10/01/06 03:07 - 52ºF - ID#21749
They were Warned
Below in this news article we find out a few things.
Condoleezza Rice was directly warned by the Director of the FBI George Tenet that he was concerned about imminent danger of terrorist attacks inside the US. The meeting happened on July 10, 2001 Months before the attack. they "came away from the meeting feeling that Ms. Rice had not taken the warnings seriously."
The 911 commission had no knowledge of this meeting untill this week when Bob Woodward's new book came out "State of Denial" Commissioners are suggesting a coverup. A serious crime.
Also "Mr. Woodward writes that in the weeks before the Sept. 11 attacks, Mr. Tenet believed that Mr. Rumsfeld was impeding the effort to develop a coherent strategy to capture or kill Osama bin Laden," That's a bad sign.
See the entire article at Raw Story
They keep updating the article at the end as news breaks about this.
a 911 Commissioner speaks out here at Think Progress
State of Denial: Two months before 9/11, Rice gave the 'brush-off' to 'impending terrorist attack' warning
(Update: Former Counsel to the 9/11 Commission suggests that "[v]ery possibly, someone committed a crime" by engaging in a "cover-up" of the warning)
According to a new book written by Washington Post investigative reporter Bob Woodward, two months before the September 11 attacks, then National Security Adviser Condoleezza Rice gave the "brush-off" to an "impending terrorist attack" warning by former C.I.A. director George J. Tenet and his counterterrorism coordinator.
An article in Friday's New York Times first mentioned the warning, and a front page book review of Woodward's State of Denial in Saturday's edition provides more details.
"On July 10, 2001, the book says, Mr. Tenet and his counterterrorism chief, J. Cofer Black, met with Ms. Rice at the White House to impress upon her the seriousness of the intelligence the agency was collecting about an impending attack," David E. Sanger reported on Friday. "But both men came away from the meeting feeling that Ms. Rice had not taken the warnings seriously."
Sanger also reported that Tenet told Woodward that before 9/11, Secretary of Defense Donald Rumsfeld was "impeding" efforts to catch Osama bin Laden.
"Mr. Woodward writes that in the weeks before the Sept. 11 attacks, Mr. Tenet believed that Mr. Rumsfeld was impeding the effort to develop a coherent strategy to capture or kill Osama bin Laden," wrote Sanger. "Mr. Rumsfeld questioned the electronic signals from terrorism suspects that the National Security Agency had been intercepting, wondering whether they might be part of an elaborate deception plan by Al Qaeda."
Saturday's New York Times review claims that in Woodward's book, Rice "is depicted as a presidential enabler, ineffectual at her job of coordinating interagency strategy and planning."
"For instance, Mr. Woodward writes that on July 10, 2001, Mr. Tenet and his counterterrorism coordinator, J. Cofer Black, met with Ms. Rice to warn her of mounting intelligence about an impending terrorist attack, but came away feeling they'd been given 'the brush-off' - a revealing encounter, given Ms. Rice's recent comments, rebutting former President Bill Clinton's allegations that the Bush administration had failed to pursue counterterrorism measures aggressively before 9/11," writes Michiko Kakutani.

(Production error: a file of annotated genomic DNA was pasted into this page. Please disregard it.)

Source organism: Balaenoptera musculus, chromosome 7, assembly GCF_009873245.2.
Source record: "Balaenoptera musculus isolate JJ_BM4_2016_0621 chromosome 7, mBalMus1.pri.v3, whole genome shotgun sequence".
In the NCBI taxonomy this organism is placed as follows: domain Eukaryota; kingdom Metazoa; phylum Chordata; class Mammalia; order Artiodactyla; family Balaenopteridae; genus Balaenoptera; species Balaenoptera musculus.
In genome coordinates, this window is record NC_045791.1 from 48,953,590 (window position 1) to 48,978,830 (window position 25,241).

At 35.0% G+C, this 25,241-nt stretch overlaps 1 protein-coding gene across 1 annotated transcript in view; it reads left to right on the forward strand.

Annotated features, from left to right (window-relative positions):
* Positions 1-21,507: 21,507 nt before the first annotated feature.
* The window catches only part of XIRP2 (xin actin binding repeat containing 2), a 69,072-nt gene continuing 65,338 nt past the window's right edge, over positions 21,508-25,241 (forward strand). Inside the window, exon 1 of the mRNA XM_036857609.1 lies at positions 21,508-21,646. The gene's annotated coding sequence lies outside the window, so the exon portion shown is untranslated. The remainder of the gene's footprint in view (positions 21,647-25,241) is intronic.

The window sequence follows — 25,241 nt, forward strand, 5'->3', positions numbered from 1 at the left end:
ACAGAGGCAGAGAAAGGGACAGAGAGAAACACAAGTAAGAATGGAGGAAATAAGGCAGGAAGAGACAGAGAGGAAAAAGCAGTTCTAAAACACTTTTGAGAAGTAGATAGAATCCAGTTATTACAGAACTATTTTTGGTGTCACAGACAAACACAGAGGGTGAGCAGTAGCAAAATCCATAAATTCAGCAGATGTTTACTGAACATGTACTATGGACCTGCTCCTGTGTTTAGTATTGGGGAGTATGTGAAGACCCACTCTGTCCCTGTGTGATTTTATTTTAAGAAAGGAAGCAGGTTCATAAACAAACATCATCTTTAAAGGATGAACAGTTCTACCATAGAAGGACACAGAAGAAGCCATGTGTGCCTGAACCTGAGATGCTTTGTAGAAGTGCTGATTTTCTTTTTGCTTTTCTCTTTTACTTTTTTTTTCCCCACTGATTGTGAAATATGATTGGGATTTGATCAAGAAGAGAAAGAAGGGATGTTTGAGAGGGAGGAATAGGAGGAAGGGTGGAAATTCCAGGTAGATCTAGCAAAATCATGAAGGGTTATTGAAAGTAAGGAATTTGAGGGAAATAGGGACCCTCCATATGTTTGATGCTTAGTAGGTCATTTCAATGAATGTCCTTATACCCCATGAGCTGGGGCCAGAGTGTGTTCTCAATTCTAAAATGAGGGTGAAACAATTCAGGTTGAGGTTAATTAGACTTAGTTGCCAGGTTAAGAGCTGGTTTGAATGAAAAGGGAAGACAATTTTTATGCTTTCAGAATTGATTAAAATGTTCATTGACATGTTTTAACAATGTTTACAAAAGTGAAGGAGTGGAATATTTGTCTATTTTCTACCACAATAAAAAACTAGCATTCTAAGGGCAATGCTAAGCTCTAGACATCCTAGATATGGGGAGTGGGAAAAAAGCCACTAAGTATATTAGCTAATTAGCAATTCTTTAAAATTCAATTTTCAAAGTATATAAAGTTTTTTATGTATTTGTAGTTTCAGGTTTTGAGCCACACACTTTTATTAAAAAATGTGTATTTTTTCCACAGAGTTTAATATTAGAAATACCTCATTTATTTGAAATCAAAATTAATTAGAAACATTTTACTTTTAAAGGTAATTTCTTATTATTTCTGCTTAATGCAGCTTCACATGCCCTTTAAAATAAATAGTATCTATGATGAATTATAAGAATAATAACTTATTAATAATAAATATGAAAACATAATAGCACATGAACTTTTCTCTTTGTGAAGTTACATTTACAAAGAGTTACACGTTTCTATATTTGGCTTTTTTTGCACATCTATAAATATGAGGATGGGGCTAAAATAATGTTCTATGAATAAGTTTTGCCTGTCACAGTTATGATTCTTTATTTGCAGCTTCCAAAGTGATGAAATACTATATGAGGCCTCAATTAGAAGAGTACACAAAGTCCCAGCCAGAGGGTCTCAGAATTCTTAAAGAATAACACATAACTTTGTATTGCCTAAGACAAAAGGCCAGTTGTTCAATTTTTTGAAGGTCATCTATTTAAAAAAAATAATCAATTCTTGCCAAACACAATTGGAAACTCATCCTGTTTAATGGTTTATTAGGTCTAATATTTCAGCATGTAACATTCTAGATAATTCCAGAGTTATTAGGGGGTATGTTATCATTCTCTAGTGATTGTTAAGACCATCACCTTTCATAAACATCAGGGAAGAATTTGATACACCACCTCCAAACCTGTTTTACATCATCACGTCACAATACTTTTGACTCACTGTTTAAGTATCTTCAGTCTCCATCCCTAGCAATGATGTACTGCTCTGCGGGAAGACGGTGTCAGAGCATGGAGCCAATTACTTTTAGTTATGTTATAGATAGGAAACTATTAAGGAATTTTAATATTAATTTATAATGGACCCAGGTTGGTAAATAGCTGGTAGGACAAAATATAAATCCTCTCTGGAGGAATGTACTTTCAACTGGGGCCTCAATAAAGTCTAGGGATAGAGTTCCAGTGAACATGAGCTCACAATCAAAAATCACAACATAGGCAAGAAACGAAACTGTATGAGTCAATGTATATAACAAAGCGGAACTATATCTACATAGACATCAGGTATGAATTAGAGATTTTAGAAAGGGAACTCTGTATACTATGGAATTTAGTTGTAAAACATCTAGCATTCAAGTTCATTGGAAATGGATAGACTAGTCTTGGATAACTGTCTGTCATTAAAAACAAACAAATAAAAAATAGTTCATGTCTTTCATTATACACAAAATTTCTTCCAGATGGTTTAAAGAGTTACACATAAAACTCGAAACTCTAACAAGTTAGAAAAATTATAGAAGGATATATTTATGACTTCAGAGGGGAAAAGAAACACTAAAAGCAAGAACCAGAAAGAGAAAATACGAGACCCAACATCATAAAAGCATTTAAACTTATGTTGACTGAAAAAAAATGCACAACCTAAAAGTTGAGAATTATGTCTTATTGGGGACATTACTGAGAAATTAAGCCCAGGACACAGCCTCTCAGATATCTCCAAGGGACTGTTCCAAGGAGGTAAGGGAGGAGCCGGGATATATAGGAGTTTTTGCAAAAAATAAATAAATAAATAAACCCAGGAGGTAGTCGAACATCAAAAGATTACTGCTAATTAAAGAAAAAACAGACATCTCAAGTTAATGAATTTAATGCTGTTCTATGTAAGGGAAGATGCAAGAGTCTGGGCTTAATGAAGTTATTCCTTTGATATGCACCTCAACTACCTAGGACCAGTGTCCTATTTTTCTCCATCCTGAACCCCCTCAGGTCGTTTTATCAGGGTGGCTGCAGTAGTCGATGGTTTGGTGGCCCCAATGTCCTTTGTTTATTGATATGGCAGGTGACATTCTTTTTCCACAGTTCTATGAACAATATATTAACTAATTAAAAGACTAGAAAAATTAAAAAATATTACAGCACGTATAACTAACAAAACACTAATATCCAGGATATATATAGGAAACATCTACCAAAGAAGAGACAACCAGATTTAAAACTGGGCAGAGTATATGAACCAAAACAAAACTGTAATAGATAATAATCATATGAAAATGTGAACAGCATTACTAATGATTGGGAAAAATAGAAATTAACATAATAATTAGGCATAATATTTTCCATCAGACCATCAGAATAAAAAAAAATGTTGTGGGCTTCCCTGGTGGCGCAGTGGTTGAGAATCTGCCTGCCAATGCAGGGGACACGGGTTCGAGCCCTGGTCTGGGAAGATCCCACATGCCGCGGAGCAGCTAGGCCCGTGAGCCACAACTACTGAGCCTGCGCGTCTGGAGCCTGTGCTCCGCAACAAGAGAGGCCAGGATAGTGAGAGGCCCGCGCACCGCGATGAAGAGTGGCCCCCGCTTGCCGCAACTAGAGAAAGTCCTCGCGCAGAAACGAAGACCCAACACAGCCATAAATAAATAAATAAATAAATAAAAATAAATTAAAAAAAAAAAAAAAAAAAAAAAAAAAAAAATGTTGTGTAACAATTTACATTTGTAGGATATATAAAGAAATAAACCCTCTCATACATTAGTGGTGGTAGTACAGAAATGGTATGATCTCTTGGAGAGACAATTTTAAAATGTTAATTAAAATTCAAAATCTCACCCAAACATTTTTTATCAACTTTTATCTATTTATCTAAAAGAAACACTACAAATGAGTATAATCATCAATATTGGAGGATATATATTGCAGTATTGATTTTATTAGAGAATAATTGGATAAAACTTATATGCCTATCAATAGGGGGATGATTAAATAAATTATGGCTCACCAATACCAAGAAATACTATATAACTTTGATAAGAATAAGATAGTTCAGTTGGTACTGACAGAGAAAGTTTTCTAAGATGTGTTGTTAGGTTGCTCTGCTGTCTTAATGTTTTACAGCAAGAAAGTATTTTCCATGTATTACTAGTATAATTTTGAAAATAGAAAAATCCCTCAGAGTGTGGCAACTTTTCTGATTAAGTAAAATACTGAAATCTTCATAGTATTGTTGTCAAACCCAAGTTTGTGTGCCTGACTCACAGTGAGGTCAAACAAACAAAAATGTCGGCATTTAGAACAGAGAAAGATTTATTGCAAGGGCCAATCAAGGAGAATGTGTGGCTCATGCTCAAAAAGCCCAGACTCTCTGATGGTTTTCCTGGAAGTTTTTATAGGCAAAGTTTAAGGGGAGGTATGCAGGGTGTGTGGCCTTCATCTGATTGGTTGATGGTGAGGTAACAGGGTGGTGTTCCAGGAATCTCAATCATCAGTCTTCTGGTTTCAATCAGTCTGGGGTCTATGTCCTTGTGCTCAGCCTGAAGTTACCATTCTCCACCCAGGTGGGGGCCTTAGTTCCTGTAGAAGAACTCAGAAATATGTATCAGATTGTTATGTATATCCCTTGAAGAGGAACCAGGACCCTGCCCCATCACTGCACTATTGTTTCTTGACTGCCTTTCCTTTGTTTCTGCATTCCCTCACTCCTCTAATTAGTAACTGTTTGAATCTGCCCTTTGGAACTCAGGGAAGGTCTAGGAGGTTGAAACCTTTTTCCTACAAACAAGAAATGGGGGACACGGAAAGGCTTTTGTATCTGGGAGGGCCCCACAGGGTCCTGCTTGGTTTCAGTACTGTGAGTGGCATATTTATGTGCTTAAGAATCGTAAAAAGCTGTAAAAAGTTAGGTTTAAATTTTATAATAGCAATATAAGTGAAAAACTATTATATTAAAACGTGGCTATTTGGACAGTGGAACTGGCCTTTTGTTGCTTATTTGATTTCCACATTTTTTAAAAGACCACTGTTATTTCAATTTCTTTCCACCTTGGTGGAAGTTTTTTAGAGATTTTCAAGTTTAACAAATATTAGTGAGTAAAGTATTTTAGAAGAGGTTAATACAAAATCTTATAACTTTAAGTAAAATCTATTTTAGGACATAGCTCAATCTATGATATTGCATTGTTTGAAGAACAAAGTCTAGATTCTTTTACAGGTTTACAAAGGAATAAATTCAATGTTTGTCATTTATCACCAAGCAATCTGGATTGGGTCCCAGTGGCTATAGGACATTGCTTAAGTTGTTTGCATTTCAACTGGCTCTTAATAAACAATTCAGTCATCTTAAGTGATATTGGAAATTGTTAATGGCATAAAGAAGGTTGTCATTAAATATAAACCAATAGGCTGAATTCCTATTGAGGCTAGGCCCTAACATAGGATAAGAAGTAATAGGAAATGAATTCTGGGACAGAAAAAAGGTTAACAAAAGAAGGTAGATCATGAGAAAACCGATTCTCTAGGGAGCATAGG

Saturday's Washington Post has more details regarding the meeting.
"The book also reports that then-CIA Director George J. Tenet and his counterterrorism chief, J. Cofer Black, grew so concerned in the summer of 2001 about a possible al-Qaeda attack that they drove straight to the White House to get high-level attention," Peter Baker reports for the Post.
"Tenet called Rice, then the national security adviser, from his car to ask to see her, in hopes that the surprise appearance would make an impression. But the meeting on July 10, 2001, left Tenet and Black frustrated and feeling brushed off, Woodward reported," the article continues. "Rice, they thought, did not seem to feel the same sense of urgency about the threat and was content to wait for an ongoing policy review."
Location: Buffalo, NY
09/30/06 12:54 - 44ºF - ID#21748
9/28/2006 The day America was lost
I'm totally distraught by what is happening in this country. It's getting bad, real fucking bad, real fucking quick. And I'm afraid 90% of America is totally ignorant of what is happening to us.
How many of you know that over the past week America lost it's soul?
No really it's that bad,
Some may think I'm being alarmist, but there are no checks against the executive's power to designate anyone they want as a enemy combatant and hold them forever without trial and torture them. And congress just said that's ok. Why? because the Republicans are foaming at the mouth to call Democrats "Soft on Terrorism" before the November elections.
I'm working on a more thoughtful article about this, here are some of my notes on the topic so far.
Themes of the argument:
War is the biggest test of a democracy.
Populations can be whipped into a fervor when they are in fear of an enemy.
Politicians are manipulating fear of terrorism to win elections.
Those in government are profiting from this war, what incentive do they have to stop it.
Rulers would love to spy on the public and put people in jail without asking for permission or just cause, that's why we are supposed to be ruled by laws, instead of the will of men.
Those in power wish to keep that power, and increase it, this is not good for the survival of the nation or the welfare of its people, that's why we have checks against the power of the government.
It is only logical for a ruler to want more power and more control, America was designed to guard against the lust for power.
The most basic foundation of a justice system is that the accused must be proven guilty.
September 28 2006, was the day that a person in detention has no right to know why they are there or attempt to prove their innocence.
Modern democracies grew out of opposition to Kings and Monarchs who arbitrarily detained anyone they didn't like. Rulers must have a reason to put someone in jail, and that person has a right to prove that they are innocent of that charge. Not in America.